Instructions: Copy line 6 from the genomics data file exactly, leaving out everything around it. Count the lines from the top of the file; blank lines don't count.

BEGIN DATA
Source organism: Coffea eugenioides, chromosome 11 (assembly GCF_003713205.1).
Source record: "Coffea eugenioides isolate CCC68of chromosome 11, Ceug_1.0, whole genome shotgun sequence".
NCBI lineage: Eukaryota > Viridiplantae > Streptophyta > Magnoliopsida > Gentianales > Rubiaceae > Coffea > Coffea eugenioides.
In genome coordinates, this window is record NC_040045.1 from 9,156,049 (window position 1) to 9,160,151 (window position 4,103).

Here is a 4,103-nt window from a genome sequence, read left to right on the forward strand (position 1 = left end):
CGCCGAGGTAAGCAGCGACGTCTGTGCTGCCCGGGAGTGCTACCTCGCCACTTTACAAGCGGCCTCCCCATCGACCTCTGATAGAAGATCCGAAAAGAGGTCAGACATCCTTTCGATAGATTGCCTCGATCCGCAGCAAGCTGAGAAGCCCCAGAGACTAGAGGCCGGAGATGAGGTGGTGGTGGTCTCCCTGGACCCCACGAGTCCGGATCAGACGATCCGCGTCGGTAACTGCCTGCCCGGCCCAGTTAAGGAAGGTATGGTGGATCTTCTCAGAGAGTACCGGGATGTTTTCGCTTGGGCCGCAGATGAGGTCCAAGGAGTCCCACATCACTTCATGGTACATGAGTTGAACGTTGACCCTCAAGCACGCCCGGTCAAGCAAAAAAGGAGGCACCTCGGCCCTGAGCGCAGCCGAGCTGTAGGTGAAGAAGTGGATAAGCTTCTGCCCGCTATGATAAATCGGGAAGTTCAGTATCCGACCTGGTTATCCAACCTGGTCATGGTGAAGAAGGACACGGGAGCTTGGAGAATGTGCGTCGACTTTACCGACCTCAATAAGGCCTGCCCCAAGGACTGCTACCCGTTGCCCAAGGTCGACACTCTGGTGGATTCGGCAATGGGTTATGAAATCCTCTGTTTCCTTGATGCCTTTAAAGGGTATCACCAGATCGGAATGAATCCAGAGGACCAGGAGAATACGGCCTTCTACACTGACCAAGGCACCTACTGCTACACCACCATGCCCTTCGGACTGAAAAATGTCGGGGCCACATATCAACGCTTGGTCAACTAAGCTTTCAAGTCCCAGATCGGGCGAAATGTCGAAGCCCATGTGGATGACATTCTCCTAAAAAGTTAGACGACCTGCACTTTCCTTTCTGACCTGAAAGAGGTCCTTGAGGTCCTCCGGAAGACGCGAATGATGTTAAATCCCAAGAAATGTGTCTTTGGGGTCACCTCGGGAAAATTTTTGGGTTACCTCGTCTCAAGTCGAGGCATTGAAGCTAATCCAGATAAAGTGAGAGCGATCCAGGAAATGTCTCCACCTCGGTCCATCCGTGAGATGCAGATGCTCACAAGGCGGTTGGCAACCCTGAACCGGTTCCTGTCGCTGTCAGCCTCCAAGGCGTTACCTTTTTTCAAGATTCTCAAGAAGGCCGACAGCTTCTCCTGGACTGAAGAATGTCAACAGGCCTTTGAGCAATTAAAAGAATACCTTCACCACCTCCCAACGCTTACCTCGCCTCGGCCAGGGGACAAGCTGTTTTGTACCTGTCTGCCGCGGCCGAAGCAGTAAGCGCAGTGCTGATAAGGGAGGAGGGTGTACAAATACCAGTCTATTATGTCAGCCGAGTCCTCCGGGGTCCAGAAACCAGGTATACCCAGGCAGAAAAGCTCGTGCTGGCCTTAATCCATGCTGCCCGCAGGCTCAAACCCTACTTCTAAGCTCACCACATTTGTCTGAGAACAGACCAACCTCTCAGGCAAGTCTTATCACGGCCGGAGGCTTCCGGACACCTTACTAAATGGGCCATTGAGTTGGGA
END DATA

CGCCGAGGTAAGCAGCGACGTCTGTGCTGCCCGGGAGTGCTACCTCGCCACTTTACAAGCGGCCTCCCCATCGACCTCTGATAGAAGATCCGAAAAGAGGTCAGACATCCTTTCGATAGATTGCCTCGATCCGCAGCAAGCTGAGAAGCCCCAGAGACTAGAGGCCGGAGATGAGGTGGTGGTGGTCTCCCTGGACCCCACGAGTCCGGATCAGACGATCCGCGTCGGTAACTGCCTGCCCGGCCCAGTTAAGGAAGGTATGGTGGATCTTCTCAGAGAGTACCGGGATGTTTTCGCTTGGGCCGCAGATGAGGTCCAAGGAGTCCCACATCACTTCATGGTACATGAGTTGAACGTTGACCCTCAAGCACGCCCGGTCAAGCAAAAAAGGAGGCACCTCGGCCCTGAGCGCAGCCGAGCTGTAGGTGAAGAAGTGGATAAGCTTCTGCCCGCTATGATAAATCGGGAAGTTCAGTATCCGACCTGGTTATCCAACCTGGTCATGGTGAAGAAGGACACGGGAGCTTGGAGAATGTGCGTCGACTTTACCGACCTCAATAAGGCCTGCCCCAAGGACTGCTACCCGTTGCCCAAGGTCGACACTCTGGTGGATTCGGCAATGGGTTATGAAATCCTCTGTTTCCTTGATGCCTTTAAAGGGTATCACCAGATCGGAATGAATCCAGAGGACCAGGAGAATACGGCCTTCTACACTGACCAAGGCACCTACTGCTACACCACCATGCCCTTCGGACTGAAAAATGTCGGGGCCACATATCAACGCTTGGTCAACTAAGCTTTCAAGTCCCAGATCGGGCGAAATGTCGAAGCCCATGTGGATGACATTCTCCTAAAAAGTTAGACGACCTGCACTTTCCTTTCTGACCTGAAAGAGGTCCTTGAGGTCCTCCGGAAGACGCGAATGATGTTAAATCCCAAGAAATGTGTCTTTGGGGTCACCTCGGGAAAATTTTTGGGTTACCTCGTCTCAAGTCGAGGCATTGAAGCTAATCCAGATAAAGTGAGAGCGATCCAGGAAATGTCTCCACCTCGGTCCATCCGTGAGATGCAGATGCTCACAAGGCGGTTGGCAACCCTGAACCGGTTCCTGTCGCTGTCAGCCTCCAAGGCGTTACCTTTTTTCAAGATTCTCAAGAAGGCCGACAGCTTCTCCTGGACTGAAGAATGTCAACAGGCCTTTGAGCAATTAAAAGAATACCTTCACCACCTCCCAACGCTTACCTCGCCTCGGCCAGGGGACAAGCTGTTTTGTACCTGTCTGCCGCGGCCGAAGCAGTAAGCGCAGTGCTGATAAGGGAGGAGGGTGTACAAATACCAGTCTATTATGTCAGCCGAGTCCTCCGGGGTCCAGAAACCAGGTATACCCAGGCAGAAAAGCTCGTGCTGGCCTTAATCCATGCTGCCCGCAGGCTCAAACCCTACTTCTAAGCTCACCACATTTGTCTGAGAACAGACCAACCTCTCAGGCAAGTCTTATCACGGCCGGAGGCTTCCGGACACCTTACTAAATGGGCCATTGAGTTGGGA